Fri

18

Jan

2013

Meaning of Mahalo

I've known and used the word "Mahalo" for over 15 years. And I know "Mahalo" means "thank you".   It's always translated as "Arigato" in Japanese.  So in my understanding,

 

Mahalo=Thank you=Arigato=....

 

But this morning, after using A Big Mahalo, I was very curious the meaning of Mahalo.  What is the original meaning of "Mahalo"?   I guessed it must had some deeper meaning because the original meaning of "Arigato" didn't mean "thank you".  

 

 Arigato is originated in the word, "Ari(to exist)gatai(difficult)" , meaning "rare".  And this "rare" indicates we are lucky to exist as a human here and now because it's very hard to be born as a human being.   It later came to mean  "gratitude".

 

In like manner, I thought "Mahalo" had its original meaning and found an answer.  It was written on the Yahoo Answers! seven years ago.

 

According to the Best Answer,

the word, "Mahalo" can be divided into three parts as follows;

Ma=In

hâ=breath

alo=presence, front, face

and Mahalo originally means,

"(May you be) in (Divine) Breath."

 

Interestingly, I knew Mahalo was more words of prayer and divine blessing and I understood I should not exploit these words for personal gain, and neither cheapen, nor trivialize their use by verbalizing them carelessly or without sincerity....according to the Best Answer.

 

You can check this original site or read as follows;

(I'm going to copy and paste the Best Answer!)

 

 

Mahalo
[Pronounced: mah hah' loh]

If you learn just two words in Hawaiian, learn these. They are two of the most important words in the Hawaiian language, representing paramount Hawaiian values.

In Hawaiian thinking, words have mana [pronounced: mah' nah], meaning spiritual or divine power], and aloha and mahalo are among the most sacred and powerful.

Say them often as they can be life-transforming and -enhancing. Be careful to use them ONLY if you truly feel mahalo or aloha within. Do not exploit these words for personal gain, and neither cheapen, nor trivialize their use by verbalizing them carelessly or without sincerity.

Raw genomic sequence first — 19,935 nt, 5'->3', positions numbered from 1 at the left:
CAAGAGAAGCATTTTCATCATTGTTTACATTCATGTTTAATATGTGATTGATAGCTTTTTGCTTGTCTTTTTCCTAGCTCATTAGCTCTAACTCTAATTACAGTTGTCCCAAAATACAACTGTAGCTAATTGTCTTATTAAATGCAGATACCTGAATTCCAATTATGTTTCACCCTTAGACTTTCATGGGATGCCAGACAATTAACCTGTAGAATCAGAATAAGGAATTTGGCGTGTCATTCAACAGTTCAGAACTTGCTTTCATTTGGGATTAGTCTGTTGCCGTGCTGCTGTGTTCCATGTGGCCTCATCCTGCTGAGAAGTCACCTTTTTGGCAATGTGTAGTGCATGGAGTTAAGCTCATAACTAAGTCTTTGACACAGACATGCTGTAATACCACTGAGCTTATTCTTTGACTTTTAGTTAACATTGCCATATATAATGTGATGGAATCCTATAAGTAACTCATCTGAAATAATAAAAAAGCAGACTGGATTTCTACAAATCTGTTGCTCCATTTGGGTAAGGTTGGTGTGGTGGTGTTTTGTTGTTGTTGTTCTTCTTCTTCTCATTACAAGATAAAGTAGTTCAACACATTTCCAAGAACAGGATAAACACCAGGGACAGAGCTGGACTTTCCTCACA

Aloha and mahalo are ineffable, indescribable, and undefinable with words alone; to be understood, they must be experienced.

Deeper meaning and sacredness is hinted at by the root words of these words. Linguists differ in their opinions as to the exact meanings and origins, but this is what was told to me by my kupuna (elder):

On a spiritual level, aloha is an invocation of the Divine and mahalo is a Divine blessing. Both are acknowledgments of the Divinity that dwells within and without.

Mahalo
[Ma = In] + [hâ = breath] + [alo = presence, front, face]
"(May you be) in (Divine) Breath."

Think of them as single-word blessings or prayers.

"Mahalo. 1. Thanks, gratitude; to thank.
Mahalo nui loa.
[mah hah' loh noo'(w)ee loh'(w)ah]
Thanks very much.
`Ôlelo mahalo
[OH' leh loh mah hah' loh]
compliment
Mahalo â nui
[mah hah' loh (W)AH' noo'(w)ee]
Thanks very much.
2. Admiration, praise, esteem, regards, respects; to admire, praise, appreciate.
`O wau nô me ka mahalo,
[oh vau NOH' meh kah mah hah'loh]
I am, [yours] respectfully,
Ka mea i mahalo `ia, Laki
[kah meh'(y)ah ee mah hah'loh ee'(y)ah, lah' kee]
The esteemed Laki."
*

Source(s):

Source: Pukui, Mary Kawena & Elbert, Samuel H., HAWAIIAN DICTIONARY, University of Hawai`i Press, Honolulu, 1986

 

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